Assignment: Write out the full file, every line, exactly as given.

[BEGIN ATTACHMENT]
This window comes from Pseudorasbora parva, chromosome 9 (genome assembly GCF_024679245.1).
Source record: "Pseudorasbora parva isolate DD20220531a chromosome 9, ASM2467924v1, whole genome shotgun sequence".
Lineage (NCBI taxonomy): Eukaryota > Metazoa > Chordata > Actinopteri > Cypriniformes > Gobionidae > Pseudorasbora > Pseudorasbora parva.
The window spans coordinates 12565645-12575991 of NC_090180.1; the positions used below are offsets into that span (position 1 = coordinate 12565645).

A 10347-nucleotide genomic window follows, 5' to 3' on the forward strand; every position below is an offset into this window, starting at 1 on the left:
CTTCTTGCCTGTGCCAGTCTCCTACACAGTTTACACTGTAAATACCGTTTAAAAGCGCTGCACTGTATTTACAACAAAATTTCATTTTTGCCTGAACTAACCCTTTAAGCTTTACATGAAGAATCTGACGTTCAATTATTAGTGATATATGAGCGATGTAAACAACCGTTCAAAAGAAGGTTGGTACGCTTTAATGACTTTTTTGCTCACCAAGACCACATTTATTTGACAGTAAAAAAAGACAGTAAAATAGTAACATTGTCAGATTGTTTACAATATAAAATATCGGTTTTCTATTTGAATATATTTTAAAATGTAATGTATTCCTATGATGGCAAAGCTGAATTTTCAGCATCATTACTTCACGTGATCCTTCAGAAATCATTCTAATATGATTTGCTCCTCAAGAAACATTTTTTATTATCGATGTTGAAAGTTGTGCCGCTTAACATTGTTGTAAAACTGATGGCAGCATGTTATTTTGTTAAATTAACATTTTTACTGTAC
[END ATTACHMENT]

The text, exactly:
This window comes from Pseudorasbora parva, chromosome 9 (genome assembly GCF_024679245.1).
Source record: "Pseudorasbora parva isolate DD20220531a chromosome 9, ASM2467924v1, whole genome shotgun sequence".
Lineage (NCBI taxonomy): Eukaryota > Metazoa > Chordata > Actinopteri > Cypriniformes > Gobionidae > Pseudorasbora > Pseudorasbora parva.
The window spans coordinates 12565645-12575991 of NC_090180.1; the positions used below are offsets into that span (position 1 = coordinate 12565645).

A 10347-nucleotide genomic window follows, 5' to 3' on the forward strand; every position below is an offset into this window, starting at 1 on the left:
CTTCTTGCCTGTGCCAGTCTCCTACACAGTTTACACTGTAAATACCGTTTAAAAGCGCTGCACTGTATTTACAACAAAATTTCATTTTTGCCTGAACTAACCCTTTAAGCTTTACATGAAGAATCTGACGTTCAATTATTAGTGATATATGAGCGATGTAAACAACCGTTCAAAAGAAGGTTGGTACGCTTTAATGACTTTTTTGCTCACCAAGACCACATTTATTTGACAGTAAAAAAAGACAGTAAAATAGTAACATTGTCAGATTGTTTACAATATAAAATATCGGTTTTCTATTTGAATATATTTTAAAATGTAATGTATTCCTATGATGGCAAAGCTGAATTTTCAGCATCATTACTTCACGTGATCCTTCAGAAATCATTCTAATATGATTTGCTCCTCAAGAAACATTTTTTATTATCGATGTTGAAAGTTGTGCCGCTTAACATTGTTGTAAAACTGATGGCAGCATGTTATTTTGTTAAATTAACATTTTTACTGTAC